Brown's lifelong commitment to civil rights also sets him apart from most of his rivals this year. As a young teenager, he wrote letters-to-the-editor protesting FDR's unconstitutional incarceration of Japanese-Americans during WWII when few others dared to speak out on that issue. He also took part in the civil rights movement during the 1960s.
Four years ago, the gutsy Oregon lawyer traveled to war-ravaged East Timor to rescue two female medical students who had been expelled from Indonesian medical schools in the wake of that nation's UN-sponsored independence election in August 1999. With the help of Nobel Peace laureate Jose Ramos-Horta, the celebrated resistance leader and founder of that island-nation's Social Democratic Party, Brown obtained U.S. visas for the two women and took them to a Yale Medical School teaching hospital. The two women, Telma de Oliverira and Aida Goncalves, later enrolled in the International University of the Health Sciences of Medicine, a school accredited by the government of St. Kitts and Nevis in the Caribbean.
Like Norman Thomas, who became a social worker in a blighted Manhattan neighborhood shortly after graduating from Princeton University in 1905, Brown has spent almost a lifetime working to improve the living conditions of the less fortunate. Despite his busy schedule, he continues to volunteer in a Portland soup kitchen once a week when he's not on the road.
The campaign has been a difficult one for the ex-Naval commander. Earlier this year, he barely survived an attempt by the party's feminist faction to dump him from the ticket on the grounds that he is personally opposed to abortion. His candidacy was also dealt a blow when he failed to capture the ballot-qualified Peace & Freedom Party's presidential nomination in vote-heavy California.
Though falling short of his goal of obtaining ballot status in fifteen states, the former three-term Oregon legislator will appear on the ballot in eight states next month, including the battleground states of Colorado, Florida, Michigan, New Jersey and Wisconsin. He is listed on the ballot as a Socialist in only half those states. His candidacy, to borrow a phrase from one of country music's legendary songwriters, is truly "a coat of many colors." In Delaware and Michigan, for instance, Brown - largely through his own efforts - will appear on the ballot as the nominee of the Natural Law Party, a now nationally defunct party founded in 1992 by Harvard-educated physicist John Hagelin, the party's nominee in the past three presidential elections.
Moreover, Brown and his vice-presidential running mate, Mary Alice Herbert, an aging one-time Republican housewife and perennial Liberty Union Party candidate from Vermont who had been radicalized during the war in Vietnam, will appear on the left-leaning United Citizens Party line in South Carolina, a multiracial party founded in 1969, and under the "Protecting Working Families" label in Louisiana. They also hope to qualify as official write-in candidates in more than a dozen other states, including North Carolina, Texas, Virginia and California - where Brown polled more than forty percent of the vote in the Peace & Freedom Party's presidential primary on March 2.
Brown, who's doubling as his tiny party's candidate for Congress in Oregon's third congressional district, estimates that he will spend less than $100,000 on his long-shot quest for the presidency, most of it coming out of his own pocket. He has taken out a second mortgage on his home to keep up with the campaign's mounting bills, including $20,000 in legal fees when the Colorado Secretary of State tried unsuccessfully to keep him off the ballot. His largest contribution is a $2,000 check from the witty and lettered J. Quinn Brisben, a retired Chicago public schoolteacher and poet who ran for president on the Socialist ticket a dozen years ago. One of Brown's three sons, a self-made multi-millionaire before he was thirty, has also helped underwrite his father's campaign.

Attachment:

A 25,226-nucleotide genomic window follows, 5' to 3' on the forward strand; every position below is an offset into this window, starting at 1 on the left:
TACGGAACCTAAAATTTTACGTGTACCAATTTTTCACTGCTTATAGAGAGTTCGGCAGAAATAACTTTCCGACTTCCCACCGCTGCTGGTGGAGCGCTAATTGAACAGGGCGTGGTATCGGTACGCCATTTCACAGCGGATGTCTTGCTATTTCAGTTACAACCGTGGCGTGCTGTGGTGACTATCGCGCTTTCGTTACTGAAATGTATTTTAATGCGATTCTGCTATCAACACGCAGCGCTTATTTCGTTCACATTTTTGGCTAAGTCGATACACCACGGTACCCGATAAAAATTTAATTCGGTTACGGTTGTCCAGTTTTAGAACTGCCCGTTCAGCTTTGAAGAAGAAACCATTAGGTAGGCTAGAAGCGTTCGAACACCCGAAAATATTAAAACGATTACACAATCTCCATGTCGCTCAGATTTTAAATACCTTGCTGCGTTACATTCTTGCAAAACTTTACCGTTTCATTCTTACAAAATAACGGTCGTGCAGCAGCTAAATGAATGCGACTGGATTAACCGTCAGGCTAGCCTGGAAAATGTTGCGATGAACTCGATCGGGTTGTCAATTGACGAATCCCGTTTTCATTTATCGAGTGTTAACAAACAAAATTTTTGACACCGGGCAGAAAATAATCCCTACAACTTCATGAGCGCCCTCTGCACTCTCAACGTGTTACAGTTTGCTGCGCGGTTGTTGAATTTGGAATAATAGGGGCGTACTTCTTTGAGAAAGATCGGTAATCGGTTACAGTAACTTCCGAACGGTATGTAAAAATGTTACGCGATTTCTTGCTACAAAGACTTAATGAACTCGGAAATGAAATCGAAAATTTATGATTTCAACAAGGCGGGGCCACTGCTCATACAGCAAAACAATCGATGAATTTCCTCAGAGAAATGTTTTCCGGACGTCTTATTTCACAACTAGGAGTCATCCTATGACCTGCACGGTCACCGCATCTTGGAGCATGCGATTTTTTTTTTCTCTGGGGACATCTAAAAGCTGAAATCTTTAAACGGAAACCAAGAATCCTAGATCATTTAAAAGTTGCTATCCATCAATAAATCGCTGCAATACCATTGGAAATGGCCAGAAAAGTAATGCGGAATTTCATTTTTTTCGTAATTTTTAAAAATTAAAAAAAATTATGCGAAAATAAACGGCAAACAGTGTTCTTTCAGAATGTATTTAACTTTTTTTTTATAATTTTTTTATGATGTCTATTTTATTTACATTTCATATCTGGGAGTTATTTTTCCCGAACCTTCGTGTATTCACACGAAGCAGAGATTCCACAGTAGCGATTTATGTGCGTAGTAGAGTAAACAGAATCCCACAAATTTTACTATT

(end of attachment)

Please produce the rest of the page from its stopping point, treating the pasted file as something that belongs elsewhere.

Brown likes to remind his audiences - usually a small mix of party members and curiosity seekers - that it was the Socialist Party that first advocated the abolition of child labor, the creation of a Social Security system and Medicare, a 40-hour workweek, unemployment insurance, collective bargaining and federal minimum wage laws. "Do not be afraid to vote your hopes and dreams instead of your fears," he tells anyone willing to listen. He particularly relishes the opportunity to talk about the party's current platform, which calls for an immediate withdrawal of U.S. troops from Iraq and Afghanistan, a 50% cut in military spending, the disbanding of NATO and other "aggressive military alliances," the abolition of the CIA and the National Security Agency and an end to U.S. arms sales around the world. In addition to abolishing the Patriot Act and other anti-terrorist measures, the Socialists also want to end all U.S. military subsidies to Israel and fervently support self-determination for the Palestinian people.
Staunchly opposed to NAFTA, the IMF, the World Trade Organization and other corporate-sponsored "free trade" agreements, the party's platform also includes planks advocating a single-payer health care program; a graduated income tax; full employment and the creation of a "Superfund for Workers" that would not only pay full wages and health care benefits for the unemployed, but would also provide necessary training if that worker lost his or her job as a result of "environmental transition, downsizing, corporate dismantlement, or capital flight." The Socialist agenda also favors a moratorium on new prison construction and calls for fairer ballot access laws and proportional representation at all levels of government.
While acknowledging that the Bush administration is one of the most nefarious and deceitful in U.S. history, the Socialist standard-bearer concedes that the country might be marginally better off under a Kerry administration, but insists that a Democratic victory would mean little in terms of ending the U.S. occupation of Iraq and the curtailment of civil liberties at home. Nor, he says, would a Kerry presidency stem the rising tide of corporate domination of American life, particularly its growing influence in government and politics.
Despite the long odds against him and other left-wing challengers to the two-party system, Walt Brown remains optimistic about the future of American politics. "Time is on the side of democracy," he maintains. "Time is running out for stupidity."
Darcy G. Richardson is the author of a four-volume history on independent and third-party politics in the United States. The first volume, Others: Third-Party Politics From the Nation's Founding to the Rise and Fall of the Greenback-Labor Party, was published this past spring. Richardson can be reached at: firstname.lastname@example.org